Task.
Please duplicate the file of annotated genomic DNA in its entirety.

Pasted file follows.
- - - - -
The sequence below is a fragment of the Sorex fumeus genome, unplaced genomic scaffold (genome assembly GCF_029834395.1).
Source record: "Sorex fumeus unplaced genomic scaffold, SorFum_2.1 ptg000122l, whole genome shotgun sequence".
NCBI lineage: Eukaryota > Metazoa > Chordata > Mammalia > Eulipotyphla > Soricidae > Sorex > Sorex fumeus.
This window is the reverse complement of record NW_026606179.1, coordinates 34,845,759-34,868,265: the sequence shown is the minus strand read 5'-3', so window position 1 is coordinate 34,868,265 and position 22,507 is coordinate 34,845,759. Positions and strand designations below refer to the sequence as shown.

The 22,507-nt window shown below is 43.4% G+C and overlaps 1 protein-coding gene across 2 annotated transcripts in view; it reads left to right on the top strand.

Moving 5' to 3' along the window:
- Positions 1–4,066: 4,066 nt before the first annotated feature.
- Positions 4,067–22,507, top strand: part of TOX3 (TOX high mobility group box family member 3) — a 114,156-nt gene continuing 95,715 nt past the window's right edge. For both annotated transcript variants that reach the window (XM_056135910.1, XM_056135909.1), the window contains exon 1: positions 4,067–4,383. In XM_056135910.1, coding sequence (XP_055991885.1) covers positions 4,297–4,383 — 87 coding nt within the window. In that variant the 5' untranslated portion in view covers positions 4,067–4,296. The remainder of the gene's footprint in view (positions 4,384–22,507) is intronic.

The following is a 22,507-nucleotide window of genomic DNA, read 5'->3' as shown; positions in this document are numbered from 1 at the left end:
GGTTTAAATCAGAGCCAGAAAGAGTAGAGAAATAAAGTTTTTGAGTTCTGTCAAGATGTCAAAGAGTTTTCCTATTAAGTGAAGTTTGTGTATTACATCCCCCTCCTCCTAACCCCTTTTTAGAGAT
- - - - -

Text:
The sequence below is a fragment of the Sorex fumeus genome, unplaced genomic scaffold (genome assembly GCF_029834395.1).
Source record: "Sorex fumeus unplaced genomic scaffold, SorFum_2.1 ptg000122l, whole genome shotgun sequence".
NCBI lineage: Eukaryota > Metazoa > Chordata > Mammalia > Eulipotyphla > Soricidae > Sorex > Sorex fumeus.
This window is the reverse complement of record NW_026606179.1, coordinates 34,845,759-34,868,265: the sequence shown is the minus strand read 5'-3', so window position 1 is coordinate 34,868,265 and position 22,507 is coordinate 34,845,759. Positions and strand designations below refer to the sequence as shown.

The 22,507-nt window shown below is 43.4% G+C and overlaps 1 protein-coding gene across 2 annotated transcripts in view; it reads left to right on the top strand.

Moving 5' to 3' along the window:
- Positions 1–4,066: 4,066 nt before the first annotated feature.
- Positions 4,067–22,507, top strand: part of TOX3 (TOX high mobility group box family member 3) — a 114,156-nt gene continuing 95,715 nt past the window's right edge. For both annotated transcript variants that reach the window (XM_056135910.1, XM_056135909.1), the window contains exon 1: positions 4,067–4,383. In XM_056135910.1, coding sequence (XP_055991885.1) covers positions 4,297–4,383 — 87 coding nt within the window. In that variant the 5' untranslated portion in view covers positions 4,067–4,296. The remainder of the gene's footprint in view (positions 4,384–22,507) is intronic.

The following is a 22,507-nucleotide window of genomic DNA, read 5'->3' as shown; positions in this document are numbered from 1 at the left end:
GGTTTAAATCAGAGCCAGAAAGAGTAGAGAAATAAAGTTTTTGAGTTCTGTCAAGATGTCAAAGAGTTTTCCTATTAAGTGAAGTTTGTGTATTACATCCCCCTCCTCCTAACCCCTTTTTAGAGAT